A:Ribbons of green. Curtains of red. Swirls of violet. All are possible during auroras, created when solar particles collide with the Earth’s atmosphere. Although these awe-inducing light displays happen at both poles, the better-known aurora borealis (Northern Lights) occur above places such as Alaska, Canada, Iceland, Norway, and the northern U.K.
Clear skies (which often occur around spring equinox) and a dark moon (waxing or waning, but not full) make for prime viewing. Auroral conditions are currently at peak, and geophysicists anticipate this solar maximum will extend through 2016. The time is right for viewing, so here are five places to take in the kaleidoscope in the heavens:
- Fairbanks, Alaska offers good viewing at the Geophysical Institute at the University of Alaska Fairbanks, but the sights are even better at Chena Lakes Recreation Area, which has even less light pollution. More remote, Denali National Park has unmatched views and, of course, other wilderness experiences.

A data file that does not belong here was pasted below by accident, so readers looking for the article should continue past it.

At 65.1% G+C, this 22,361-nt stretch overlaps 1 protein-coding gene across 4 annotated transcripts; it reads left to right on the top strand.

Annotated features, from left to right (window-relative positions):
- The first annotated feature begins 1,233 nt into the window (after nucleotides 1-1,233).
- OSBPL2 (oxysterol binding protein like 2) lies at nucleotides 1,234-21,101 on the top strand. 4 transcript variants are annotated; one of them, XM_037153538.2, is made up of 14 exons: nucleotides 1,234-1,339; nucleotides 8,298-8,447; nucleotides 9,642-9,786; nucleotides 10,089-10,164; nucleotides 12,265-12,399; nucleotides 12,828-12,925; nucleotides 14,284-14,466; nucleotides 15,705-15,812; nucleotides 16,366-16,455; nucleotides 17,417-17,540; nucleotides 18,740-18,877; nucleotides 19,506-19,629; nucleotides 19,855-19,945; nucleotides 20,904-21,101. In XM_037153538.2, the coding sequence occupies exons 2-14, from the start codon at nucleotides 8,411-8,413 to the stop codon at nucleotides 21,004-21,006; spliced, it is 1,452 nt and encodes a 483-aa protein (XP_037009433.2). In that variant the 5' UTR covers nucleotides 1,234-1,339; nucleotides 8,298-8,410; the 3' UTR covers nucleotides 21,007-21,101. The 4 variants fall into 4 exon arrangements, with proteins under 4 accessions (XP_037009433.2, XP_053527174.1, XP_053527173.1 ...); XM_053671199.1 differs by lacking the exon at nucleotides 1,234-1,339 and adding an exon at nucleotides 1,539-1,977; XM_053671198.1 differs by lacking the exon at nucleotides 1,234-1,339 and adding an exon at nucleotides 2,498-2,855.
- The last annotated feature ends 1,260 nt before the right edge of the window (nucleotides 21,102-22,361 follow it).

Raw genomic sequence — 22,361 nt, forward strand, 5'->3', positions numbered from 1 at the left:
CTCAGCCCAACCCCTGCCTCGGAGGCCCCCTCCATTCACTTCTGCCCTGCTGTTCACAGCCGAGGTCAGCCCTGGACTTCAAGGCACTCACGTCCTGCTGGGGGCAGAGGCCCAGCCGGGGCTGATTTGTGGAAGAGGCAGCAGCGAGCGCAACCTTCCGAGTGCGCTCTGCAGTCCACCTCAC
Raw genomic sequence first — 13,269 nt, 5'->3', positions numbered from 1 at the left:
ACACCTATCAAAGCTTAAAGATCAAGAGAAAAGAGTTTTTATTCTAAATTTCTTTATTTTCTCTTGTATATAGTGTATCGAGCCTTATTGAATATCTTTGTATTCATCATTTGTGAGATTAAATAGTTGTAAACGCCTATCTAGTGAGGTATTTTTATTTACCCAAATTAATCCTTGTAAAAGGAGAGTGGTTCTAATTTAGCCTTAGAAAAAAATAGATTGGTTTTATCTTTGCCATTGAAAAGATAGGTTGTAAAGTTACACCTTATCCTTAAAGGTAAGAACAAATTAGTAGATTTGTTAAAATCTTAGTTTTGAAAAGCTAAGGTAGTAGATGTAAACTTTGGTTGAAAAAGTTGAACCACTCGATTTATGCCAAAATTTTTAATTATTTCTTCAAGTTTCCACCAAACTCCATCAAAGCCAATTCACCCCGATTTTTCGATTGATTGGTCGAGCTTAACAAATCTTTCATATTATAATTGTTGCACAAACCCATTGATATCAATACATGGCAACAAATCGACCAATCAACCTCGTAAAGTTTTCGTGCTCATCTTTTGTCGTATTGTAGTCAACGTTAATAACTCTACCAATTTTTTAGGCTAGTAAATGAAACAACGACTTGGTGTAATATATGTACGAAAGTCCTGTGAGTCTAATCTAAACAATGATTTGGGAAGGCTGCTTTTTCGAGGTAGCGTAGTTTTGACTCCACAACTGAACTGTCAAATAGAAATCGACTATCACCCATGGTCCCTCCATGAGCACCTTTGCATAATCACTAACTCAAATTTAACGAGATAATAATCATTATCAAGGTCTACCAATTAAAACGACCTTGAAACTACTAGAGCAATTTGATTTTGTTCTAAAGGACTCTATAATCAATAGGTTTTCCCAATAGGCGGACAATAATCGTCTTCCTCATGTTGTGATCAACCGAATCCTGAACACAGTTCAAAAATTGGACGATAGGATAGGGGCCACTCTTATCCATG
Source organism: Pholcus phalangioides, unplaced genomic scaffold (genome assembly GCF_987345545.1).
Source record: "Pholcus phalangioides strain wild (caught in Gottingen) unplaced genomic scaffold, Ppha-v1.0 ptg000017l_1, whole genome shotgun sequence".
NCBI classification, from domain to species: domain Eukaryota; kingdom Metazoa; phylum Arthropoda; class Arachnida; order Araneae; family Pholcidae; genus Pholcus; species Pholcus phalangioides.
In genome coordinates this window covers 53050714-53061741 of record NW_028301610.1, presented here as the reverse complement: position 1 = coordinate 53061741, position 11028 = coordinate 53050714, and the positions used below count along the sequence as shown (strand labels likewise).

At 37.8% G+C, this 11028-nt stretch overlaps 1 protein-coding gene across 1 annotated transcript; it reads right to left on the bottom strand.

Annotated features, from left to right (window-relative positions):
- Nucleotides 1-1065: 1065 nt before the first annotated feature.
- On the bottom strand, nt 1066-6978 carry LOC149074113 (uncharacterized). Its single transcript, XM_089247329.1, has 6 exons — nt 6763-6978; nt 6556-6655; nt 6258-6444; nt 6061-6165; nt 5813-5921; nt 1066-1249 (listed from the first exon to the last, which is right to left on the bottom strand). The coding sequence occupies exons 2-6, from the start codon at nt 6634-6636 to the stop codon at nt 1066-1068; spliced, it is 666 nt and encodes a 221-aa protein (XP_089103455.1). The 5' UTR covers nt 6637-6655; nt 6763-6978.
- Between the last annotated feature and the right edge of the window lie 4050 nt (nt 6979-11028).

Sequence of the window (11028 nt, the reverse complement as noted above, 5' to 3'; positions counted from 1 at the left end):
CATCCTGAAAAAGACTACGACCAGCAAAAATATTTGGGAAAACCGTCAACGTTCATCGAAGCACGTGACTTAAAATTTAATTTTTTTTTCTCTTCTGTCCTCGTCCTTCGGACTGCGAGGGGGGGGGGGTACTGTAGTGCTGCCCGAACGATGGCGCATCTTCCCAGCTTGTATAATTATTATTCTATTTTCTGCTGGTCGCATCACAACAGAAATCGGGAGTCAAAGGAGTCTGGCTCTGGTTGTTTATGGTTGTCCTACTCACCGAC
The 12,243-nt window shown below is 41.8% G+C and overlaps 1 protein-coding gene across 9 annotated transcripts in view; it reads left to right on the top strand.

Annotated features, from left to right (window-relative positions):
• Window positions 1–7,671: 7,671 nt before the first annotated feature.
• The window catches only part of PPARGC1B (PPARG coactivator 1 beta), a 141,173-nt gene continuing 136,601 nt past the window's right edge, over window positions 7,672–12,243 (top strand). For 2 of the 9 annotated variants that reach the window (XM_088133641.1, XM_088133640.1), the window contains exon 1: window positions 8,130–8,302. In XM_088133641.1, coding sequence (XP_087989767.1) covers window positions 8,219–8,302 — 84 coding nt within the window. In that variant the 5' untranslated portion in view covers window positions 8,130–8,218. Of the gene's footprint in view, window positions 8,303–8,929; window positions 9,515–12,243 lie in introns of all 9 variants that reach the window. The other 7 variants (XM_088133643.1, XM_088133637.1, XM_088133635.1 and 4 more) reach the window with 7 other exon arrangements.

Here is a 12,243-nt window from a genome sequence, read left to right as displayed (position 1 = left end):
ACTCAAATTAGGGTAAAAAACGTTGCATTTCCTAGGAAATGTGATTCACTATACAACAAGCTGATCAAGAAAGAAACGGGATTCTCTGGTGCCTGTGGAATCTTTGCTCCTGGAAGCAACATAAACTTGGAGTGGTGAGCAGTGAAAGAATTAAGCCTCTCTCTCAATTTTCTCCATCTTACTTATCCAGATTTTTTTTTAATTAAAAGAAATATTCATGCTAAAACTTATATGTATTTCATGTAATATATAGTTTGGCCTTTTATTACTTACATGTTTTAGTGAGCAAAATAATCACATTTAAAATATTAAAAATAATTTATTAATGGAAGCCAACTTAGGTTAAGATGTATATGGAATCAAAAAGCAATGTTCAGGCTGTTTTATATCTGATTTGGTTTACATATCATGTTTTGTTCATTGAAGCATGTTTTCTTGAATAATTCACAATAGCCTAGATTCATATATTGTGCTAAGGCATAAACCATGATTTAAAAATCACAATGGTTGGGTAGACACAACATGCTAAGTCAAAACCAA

- In Canada, Churchill, Manioba, offers ideal viewing. John Steel Rail Tours offers transportation to and guided excursions through this remote territory via the Hudson Bay Railway. Outfitter Natural Habitat Adventures leads trips, during which viewing parties are held in heated aurora domes.
- Aurora borealis occurs over cities throughout Iceland, including Reykjavik. Get a better view at Thingvellier National Park, set on the Mid-Atlantic Ridge where the North American and Eurasian tectonic plates meet. Nordic Visitor also offers outfitted trips to see the marvel.
- Tromso, Norway, is a dazzling destination—and it has a Northern Lights Observatory to prove it. Travelers may also take in the phenomenon here via a multi-day Hurtigruten cruise or a well-timed coastal ferry offered by the same company September through March.
- Called the “Merry Dancers” in Scotland, the Northern Lights are seen at their most dramatic in the Orkney Isles, Shetland, and The Outer Hebrides. Each of these three archipelagos sits off the northern coast and, thanks to scant populations, has little light to interfere with the sky ballet.
To track—and chase—the destinations offering the best viewing conditions, check out the Geophysical Institute at the University of Alaska Fairbanks’ aurora forecast.